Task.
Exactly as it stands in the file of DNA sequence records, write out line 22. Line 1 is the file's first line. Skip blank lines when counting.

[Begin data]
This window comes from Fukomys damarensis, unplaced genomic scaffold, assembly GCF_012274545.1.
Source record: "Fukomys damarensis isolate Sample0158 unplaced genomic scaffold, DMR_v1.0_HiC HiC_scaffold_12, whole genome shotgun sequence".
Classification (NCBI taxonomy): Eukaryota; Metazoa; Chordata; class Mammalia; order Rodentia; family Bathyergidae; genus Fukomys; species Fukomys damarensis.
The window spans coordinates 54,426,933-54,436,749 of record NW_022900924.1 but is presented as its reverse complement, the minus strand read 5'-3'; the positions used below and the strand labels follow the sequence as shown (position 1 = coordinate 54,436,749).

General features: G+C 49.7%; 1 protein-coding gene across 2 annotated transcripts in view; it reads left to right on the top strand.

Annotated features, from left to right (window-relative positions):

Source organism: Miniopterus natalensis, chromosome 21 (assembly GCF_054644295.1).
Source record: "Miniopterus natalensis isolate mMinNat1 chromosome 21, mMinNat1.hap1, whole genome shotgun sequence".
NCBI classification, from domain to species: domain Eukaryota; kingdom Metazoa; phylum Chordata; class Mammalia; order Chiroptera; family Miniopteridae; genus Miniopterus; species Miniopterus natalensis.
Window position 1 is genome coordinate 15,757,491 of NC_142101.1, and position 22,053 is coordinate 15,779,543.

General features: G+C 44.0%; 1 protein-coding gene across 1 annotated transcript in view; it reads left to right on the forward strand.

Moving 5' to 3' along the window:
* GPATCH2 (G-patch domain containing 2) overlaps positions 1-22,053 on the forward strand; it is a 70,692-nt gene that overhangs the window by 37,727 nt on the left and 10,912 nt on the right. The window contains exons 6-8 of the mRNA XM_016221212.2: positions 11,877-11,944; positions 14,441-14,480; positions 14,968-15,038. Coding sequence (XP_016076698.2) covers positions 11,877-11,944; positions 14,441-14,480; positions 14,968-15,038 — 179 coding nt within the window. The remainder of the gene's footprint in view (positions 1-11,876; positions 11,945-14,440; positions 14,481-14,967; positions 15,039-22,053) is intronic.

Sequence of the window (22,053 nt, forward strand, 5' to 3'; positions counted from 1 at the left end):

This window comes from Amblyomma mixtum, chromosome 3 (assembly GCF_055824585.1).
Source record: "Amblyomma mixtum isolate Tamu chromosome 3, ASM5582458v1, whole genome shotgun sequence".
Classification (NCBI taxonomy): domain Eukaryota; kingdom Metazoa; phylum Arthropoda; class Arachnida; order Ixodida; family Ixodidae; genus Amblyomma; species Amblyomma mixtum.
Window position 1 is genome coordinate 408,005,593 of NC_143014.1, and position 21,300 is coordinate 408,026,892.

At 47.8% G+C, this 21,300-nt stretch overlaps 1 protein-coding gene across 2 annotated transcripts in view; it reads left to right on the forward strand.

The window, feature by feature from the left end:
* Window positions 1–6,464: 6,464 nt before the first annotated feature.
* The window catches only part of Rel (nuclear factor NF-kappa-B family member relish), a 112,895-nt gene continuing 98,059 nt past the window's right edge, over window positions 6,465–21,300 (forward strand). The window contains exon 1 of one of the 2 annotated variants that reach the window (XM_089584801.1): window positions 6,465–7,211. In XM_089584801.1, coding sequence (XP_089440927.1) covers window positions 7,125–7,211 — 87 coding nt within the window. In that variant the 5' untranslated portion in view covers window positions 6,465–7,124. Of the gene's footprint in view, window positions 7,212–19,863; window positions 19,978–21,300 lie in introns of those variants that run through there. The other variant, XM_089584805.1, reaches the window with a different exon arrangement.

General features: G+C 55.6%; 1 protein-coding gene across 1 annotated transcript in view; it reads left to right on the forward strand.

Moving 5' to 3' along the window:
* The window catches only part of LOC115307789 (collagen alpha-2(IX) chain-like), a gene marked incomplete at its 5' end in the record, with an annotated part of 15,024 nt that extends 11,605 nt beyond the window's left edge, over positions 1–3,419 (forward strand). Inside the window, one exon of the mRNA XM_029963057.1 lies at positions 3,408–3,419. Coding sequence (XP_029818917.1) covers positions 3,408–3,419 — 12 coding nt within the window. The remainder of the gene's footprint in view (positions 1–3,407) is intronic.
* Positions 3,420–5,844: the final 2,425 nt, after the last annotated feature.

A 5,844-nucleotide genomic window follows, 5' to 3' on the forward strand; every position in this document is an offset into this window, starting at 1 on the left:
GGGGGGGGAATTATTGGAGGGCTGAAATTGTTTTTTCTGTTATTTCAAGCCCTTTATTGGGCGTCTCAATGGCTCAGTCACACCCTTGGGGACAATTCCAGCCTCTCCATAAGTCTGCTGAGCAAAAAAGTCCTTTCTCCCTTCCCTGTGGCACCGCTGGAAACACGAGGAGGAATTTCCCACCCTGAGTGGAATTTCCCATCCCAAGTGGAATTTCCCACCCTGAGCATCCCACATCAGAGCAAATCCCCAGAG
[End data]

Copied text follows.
* The window catches only part of Rel (nuclear factor NF-kappa-B family member relish), a 112,895-nt gene continuing 98,059 nt past the window's right edge, over window positions 6,465–21,300 (forward strand). The window contains exon 1 of one of the 2 annotated variants that reach the window (XM_089584801.1): window positions 6,465–7,211. In XM_089584801.1, coding sequence (XP_089440927.1) covers window positions 7,125–7,211 — 87 coding nt within the window. In that variant the 5' untranslated portion in view covers window positions 6,465–7,124. Of the gene's footprint in view, window positions 7,212–19,863; window positions 19,978–21,300 lie in introns of those variants that run through there. The other variant, XM_089584805.1, reaches the window with a different exon arrangement.